Gifted in the Regular Classroom?

Learn how to teach gifted students in the regular classroom with Project Based Learning.

You have a classroom of 20-30 students and you have varying levels of ability in your classroom. Guess who will probably learn the least in this typical classroom? Most likely it will be the gifted student(s). A surprise? Not really, they already know the prescribed curriculum before you teach it to these students.

But you’re a grade ___ teacher and you have the curriculum guides that you must teach. Therein lies the dilemma. Is it any wonder why a large number of gifted students have behavior issues? They’re simply bored! The challenge of meeting the needs of gifted students is every bit as challenging as meeting the needs of students with developmental delays, physical disabilities, learning disiablities etc.

How do you motivate these children? How do you get them to complete assignments when they are bored by assignments that they already have the knowledge and skills for? How do you keep their attitudes positive? How do you ensure that they move forward? How do you ensure to their parents that they’ll be learning? Project Based Learning!

Although there are entire text resources written to support teaching the gifted child in the regular classroom, I’m going to attempt to provide you with a foundation that will get you to the first stage.

Education is becoming much more individualized all the time.

Good educators know that project based learning is key to individualizing education. Let’s get started:

What is Project Based Learning?

Project Based Learning shifts from the teacher centered model to the student centered model. The teacher is a Guide on the Side as opposed to the Sage on the Stage. PBL is activity based and students take responsibility for their own learning. Here’s a list of guiding questions to assist you to set up PBL activities.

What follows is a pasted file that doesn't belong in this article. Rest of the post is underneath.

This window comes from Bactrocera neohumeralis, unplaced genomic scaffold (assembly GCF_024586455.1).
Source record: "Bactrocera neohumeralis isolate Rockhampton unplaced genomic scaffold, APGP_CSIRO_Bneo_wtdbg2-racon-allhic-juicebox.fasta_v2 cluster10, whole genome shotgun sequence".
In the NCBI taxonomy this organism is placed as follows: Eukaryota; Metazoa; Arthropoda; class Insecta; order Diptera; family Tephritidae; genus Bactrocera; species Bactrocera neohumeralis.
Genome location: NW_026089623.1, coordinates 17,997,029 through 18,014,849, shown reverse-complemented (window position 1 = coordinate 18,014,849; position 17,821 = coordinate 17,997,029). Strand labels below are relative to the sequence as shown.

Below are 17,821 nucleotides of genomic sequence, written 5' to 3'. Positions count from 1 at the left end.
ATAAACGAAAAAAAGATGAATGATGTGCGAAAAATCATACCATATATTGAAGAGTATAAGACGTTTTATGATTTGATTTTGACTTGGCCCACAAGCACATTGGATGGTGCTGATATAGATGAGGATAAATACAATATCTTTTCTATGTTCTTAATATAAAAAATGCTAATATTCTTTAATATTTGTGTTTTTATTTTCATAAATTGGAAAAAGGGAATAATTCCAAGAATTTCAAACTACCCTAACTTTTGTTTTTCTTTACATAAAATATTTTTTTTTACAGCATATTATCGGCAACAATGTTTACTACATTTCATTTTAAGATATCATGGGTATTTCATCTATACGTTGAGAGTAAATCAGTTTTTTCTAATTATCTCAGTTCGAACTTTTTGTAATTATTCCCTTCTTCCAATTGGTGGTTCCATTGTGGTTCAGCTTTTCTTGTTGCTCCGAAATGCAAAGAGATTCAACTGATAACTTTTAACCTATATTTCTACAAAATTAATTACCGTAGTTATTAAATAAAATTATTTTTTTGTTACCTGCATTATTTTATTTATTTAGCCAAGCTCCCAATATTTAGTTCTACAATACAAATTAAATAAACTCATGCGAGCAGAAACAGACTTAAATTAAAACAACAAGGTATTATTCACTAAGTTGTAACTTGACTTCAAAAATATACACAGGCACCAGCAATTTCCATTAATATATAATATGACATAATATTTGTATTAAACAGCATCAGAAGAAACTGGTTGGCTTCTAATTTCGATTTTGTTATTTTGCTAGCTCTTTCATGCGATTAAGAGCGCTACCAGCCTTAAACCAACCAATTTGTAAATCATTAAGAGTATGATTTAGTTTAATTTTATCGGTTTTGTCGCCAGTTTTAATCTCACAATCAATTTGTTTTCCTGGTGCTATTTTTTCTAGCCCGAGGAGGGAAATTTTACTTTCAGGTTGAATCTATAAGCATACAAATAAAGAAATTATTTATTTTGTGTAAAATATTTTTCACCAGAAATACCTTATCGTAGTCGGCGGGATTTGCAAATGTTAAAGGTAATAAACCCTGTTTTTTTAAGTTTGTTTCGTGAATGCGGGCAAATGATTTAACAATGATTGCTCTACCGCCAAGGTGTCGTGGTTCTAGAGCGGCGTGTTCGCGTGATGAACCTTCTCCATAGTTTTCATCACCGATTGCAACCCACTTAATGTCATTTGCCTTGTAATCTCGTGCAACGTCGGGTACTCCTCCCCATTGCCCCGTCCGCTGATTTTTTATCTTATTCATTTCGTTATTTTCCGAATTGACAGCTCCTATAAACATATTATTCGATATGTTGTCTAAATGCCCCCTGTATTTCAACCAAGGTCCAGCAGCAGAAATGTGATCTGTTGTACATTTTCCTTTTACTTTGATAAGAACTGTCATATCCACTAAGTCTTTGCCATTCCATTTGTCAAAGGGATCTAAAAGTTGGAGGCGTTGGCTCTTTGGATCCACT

1. Do your activities support the varied learning styles? Multiple Intelligence?
  2. Is your key role to be the facilitator of learning?
  3. Are the learning tasks authentic and meaningful?
  4. Are the higher order thinking skills prevalent? (analysis, synthesis, evaluation)
  5. Are there opportunities for concrete/hands on learning?
  6. Are your students participating in projects that integrate across the subject areas?
  7. Do key questions drive your projects? Are you questions focused on inquiry? For instance, an historical project question could be “What are the impacts for today’s society and what makes you think so?’
  8. Is the assessment component project based?Key to teaching gifted children (and most children) is finding out what they know. The great way of doing this is through the KWL chart. Each child fills this in prior to you establishing the learning activities. Here’s a PDF copyOnce you’ve established what’s known, you can focus your project ideas on what the students need to find out. Try some of the projects listed below in related links.Project based learning is one of the best ways to organize activities in your classroom to ensure that maximum learning occurs for all students. Remember, think big but start small. You may want to begin with a language based project first. Once you start down the path of project based learning – it’s doubtful you’ll return to the ol’ Sage on the Stage’ approach. Remember, the tell, do, show method hasn’t been proven to be very effective in teaching. Project based learning is based on research that promotes lifelong learning for children.

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